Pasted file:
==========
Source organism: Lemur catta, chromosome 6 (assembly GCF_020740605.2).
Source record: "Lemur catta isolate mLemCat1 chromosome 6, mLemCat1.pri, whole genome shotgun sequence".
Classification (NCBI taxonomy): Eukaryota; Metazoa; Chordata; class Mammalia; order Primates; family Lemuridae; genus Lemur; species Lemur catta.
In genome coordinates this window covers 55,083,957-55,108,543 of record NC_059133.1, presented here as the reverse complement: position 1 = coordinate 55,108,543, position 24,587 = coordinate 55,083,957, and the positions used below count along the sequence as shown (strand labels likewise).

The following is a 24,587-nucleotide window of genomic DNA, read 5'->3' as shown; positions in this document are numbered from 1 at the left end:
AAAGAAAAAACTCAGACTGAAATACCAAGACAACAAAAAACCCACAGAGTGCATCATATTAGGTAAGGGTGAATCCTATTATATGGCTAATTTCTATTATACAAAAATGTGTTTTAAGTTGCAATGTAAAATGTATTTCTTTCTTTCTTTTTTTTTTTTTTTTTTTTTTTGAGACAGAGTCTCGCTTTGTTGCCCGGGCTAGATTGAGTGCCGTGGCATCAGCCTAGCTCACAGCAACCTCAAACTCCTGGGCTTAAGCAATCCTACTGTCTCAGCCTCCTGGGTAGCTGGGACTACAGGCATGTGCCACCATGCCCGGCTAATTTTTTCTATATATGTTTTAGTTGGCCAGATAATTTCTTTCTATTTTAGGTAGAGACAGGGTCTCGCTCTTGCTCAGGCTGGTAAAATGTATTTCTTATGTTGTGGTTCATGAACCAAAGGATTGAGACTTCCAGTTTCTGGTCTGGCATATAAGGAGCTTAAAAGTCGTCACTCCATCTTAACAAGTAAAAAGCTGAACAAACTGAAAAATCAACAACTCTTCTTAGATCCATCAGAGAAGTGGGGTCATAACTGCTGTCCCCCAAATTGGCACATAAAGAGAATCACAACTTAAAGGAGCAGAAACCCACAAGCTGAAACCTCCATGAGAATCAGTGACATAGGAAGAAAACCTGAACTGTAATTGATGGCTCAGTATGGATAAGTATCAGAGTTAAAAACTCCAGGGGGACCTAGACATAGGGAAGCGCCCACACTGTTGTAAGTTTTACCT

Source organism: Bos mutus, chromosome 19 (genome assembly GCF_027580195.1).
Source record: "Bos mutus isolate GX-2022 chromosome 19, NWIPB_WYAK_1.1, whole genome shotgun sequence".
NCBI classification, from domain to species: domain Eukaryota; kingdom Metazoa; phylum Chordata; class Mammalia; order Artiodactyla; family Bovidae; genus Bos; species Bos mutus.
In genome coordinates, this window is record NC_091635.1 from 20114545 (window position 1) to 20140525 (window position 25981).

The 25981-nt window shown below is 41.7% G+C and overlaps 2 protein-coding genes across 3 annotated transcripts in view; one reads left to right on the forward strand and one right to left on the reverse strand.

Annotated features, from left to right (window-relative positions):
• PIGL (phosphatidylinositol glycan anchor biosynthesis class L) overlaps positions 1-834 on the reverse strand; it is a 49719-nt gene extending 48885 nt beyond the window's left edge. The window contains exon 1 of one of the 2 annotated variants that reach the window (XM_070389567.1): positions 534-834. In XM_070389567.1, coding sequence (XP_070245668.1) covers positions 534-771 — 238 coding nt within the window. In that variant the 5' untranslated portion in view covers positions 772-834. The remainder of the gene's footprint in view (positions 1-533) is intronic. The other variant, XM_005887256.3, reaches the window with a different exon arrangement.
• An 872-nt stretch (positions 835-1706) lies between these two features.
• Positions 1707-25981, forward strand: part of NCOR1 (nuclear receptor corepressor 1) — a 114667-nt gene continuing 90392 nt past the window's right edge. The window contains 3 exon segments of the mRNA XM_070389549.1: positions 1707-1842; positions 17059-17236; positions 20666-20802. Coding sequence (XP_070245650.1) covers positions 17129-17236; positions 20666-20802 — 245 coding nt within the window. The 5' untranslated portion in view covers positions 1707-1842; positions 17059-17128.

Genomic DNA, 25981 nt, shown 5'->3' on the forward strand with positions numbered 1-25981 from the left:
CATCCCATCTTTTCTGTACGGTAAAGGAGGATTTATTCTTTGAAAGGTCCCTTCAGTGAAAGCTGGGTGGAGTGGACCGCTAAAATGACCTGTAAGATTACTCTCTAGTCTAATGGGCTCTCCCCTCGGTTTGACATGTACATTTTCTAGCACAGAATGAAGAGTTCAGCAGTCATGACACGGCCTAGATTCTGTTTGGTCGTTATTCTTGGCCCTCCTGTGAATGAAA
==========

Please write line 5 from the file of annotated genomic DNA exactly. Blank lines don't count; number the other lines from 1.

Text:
The following is a 24,587-nucleotide window of genomic DNA, read 5'->3' as shown; positions in this document are numbered from 1 at the left end: